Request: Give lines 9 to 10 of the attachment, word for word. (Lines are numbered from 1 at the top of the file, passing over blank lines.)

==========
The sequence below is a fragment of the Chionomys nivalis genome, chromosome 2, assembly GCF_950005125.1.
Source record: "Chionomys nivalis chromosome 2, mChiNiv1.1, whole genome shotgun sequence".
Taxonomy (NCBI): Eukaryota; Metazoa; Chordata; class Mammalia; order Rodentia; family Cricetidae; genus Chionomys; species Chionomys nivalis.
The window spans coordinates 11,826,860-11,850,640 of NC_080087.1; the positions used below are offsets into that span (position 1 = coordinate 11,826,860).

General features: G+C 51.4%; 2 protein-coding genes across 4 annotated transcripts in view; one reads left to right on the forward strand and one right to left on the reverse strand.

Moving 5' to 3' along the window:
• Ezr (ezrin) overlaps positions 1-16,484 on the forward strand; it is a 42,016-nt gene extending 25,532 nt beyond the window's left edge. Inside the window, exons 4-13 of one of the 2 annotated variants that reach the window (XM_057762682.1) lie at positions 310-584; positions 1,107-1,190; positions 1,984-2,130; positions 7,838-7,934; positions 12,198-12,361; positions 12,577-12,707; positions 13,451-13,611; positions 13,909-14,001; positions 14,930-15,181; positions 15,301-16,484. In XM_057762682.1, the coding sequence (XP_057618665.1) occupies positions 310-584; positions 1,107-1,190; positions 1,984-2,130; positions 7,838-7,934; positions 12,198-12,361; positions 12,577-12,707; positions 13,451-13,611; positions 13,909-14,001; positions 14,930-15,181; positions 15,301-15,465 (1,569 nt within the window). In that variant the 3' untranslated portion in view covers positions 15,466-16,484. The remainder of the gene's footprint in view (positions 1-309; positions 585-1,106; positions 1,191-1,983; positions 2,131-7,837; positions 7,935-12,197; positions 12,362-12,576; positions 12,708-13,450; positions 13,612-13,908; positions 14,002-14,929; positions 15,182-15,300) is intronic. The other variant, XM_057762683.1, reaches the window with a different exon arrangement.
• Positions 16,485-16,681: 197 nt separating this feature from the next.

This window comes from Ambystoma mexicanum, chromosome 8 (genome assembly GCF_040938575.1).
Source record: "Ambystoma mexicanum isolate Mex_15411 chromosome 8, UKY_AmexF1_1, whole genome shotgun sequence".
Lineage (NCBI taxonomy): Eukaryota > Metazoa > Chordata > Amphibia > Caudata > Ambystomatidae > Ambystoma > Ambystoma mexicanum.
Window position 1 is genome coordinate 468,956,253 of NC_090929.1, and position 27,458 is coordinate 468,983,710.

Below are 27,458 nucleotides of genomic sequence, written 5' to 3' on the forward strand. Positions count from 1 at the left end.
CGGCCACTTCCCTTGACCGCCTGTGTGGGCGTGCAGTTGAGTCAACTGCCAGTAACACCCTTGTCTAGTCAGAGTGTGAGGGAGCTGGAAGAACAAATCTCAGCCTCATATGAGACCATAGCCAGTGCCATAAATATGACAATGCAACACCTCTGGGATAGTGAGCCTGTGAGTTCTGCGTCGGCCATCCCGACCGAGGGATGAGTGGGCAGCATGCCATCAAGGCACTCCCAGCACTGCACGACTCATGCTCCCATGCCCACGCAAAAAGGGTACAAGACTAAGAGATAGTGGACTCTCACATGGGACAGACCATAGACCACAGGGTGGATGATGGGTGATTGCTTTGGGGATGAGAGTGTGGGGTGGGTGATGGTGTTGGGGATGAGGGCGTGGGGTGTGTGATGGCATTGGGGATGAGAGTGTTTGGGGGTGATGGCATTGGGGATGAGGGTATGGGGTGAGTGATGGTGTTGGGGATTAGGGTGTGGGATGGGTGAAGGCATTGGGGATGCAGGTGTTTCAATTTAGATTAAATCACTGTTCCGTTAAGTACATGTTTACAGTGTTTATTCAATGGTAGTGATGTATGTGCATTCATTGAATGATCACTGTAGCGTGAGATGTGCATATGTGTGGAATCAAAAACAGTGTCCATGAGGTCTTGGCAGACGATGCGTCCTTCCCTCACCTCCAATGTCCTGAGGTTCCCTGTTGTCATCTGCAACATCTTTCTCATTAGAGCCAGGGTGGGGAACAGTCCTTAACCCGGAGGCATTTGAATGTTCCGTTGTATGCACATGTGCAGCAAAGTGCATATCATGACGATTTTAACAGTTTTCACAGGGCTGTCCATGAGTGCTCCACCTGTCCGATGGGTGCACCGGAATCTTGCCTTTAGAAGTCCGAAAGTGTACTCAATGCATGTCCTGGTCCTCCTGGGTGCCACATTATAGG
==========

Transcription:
This window comes from Ambystoma mexicanum, chromosome 8 (genome assembly GCF_040938575.1).
Source record: "Ambystoma mexicanum isolate Mex_15411 chromosome 8, UKY_AmexF1_1, whole genome shotgun sequence".